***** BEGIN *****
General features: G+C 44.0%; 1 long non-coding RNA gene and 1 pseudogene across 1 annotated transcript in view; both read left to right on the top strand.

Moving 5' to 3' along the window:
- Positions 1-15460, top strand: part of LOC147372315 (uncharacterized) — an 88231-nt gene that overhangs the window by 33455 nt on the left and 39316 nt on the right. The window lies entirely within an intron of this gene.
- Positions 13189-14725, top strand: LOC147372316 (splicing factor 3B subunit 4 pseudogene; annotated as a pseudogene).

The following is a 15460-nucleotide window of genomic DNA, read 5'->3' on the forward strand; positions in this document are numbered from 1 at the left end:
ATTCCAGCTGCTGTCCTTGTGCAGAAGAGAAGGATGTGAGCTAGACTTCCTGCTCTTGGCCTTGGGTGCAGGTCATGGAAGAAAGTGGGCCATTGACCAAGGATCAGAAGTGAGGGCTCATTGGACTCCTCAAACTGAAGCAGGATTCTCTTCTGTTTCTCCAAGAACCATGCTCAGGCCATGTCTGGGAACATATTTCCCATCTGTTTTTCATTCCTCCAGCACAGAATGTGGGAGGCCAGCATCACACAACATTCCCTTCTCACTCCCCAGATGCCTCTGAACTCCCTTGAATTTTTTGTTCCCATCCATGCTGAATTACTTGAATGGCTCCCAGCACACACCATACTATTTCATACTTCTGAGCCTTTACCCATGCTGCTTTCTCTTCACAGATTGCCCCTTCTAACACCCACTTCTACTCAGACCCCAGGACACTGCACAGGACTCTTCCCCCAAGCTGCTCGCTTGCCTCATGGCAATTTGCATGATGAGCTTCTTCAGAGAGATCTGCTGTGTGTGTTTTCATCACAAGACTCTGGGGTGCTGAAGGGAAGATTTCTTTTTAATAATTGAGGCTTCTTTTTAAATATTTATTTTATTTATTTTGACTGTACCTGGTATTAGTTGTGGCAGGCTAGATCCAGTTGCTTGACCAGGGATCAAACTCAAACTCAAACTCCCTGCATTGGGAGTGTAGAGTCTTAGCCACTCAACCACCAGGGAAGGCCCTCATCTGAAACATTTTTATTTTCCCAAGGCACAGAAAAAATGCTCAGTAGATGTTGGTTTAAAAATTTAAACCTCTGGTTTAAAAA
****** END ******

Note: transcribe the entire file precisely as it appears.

General features: G+C 44.0%; 1 long non-coding RNA gene and 1 pseudogene across 1 annotated transcript in view; both read left to right on the top strand.

Moving 5' to 3' along the window:
- Positions 1-15460, top strand: part of LOC147372315 (uncharacterized) — an 88231-nt gene that overhangs the window by 33455 nt on the left and 39316 nt on the right. The window lies entirely within an intron of this gene.
- Positions 13189-14725, top strand: LOC147372316 (splicing factor 3B subunit 4 pseudogene; annotated as a pseudogene).

The following is a 15460-nucleotide window of genomic DNA, read 5'->3' on the forward strand; positions in this document are numbered from 1 at the left end:
ATTCCAGCTGCTGTCCTTGTGCAGAAGAGAAGGATGTGAGCTAGACTTCCTGCTCTTGGCCTTGGGTGCAGGTCATGGAAGAAAGTGGGCCATTGACCAAGGATCAGAAGTGAGGGCTCATTGGACTCCTCAAACTGAAGCAGGATTCTCTTCTGTTTCTCCAAGAACCATGCTCAGGCCATGTCTGGGAACATATTTCCCATCTGTTTTTCATTCCTCCAGCACAGAATGTGGGAGGCCAGCATCACACAACATTCCCTTCTCACTCCCCAGATGCCTCTGAACTCCCTTGAATTTTTTGTTCCCATCCATGCTGAATTACTTGAATGGCTCCCAGCACACACCATACTATTTCATACTTCTGAGCCTTTACCCATGCTGCTTTCTCTTCACAGATTGCCCCTTCTAACACCCACTTCTACTCAGACCCCAGGACACTGCACAGGACTCTTCCCCCAAGCTGCTCGCTTGCCTCATGGCAATTTGCATGATGAGCTTCTTCAGAGAGATCTGCTGTGTGTGTTTTCATCACAAGACTCTGGGGTGCTGAAGGGAAGATTTCTTTTTAATAATTGAGGCTTCTTTTTAAATATTTATTTTATTTATTTTGACTGTACCTGGTATTAGTTGTGGCAGGCTAGATCCAGTTGCTTGACCAGGGATCAAACTCAAACTCAAACTCCCTGCATTGGGAGTGTAGAGTCTTAGCCACTCAACCACCAGGGAAGGCCCTCATCTGAAACATTTTTATTTTCCCAAGGCACAGAAAAAATGCTCAGTAGATGTTGGTTTAAAAATTTAAACCTCTGGTTTAAAAA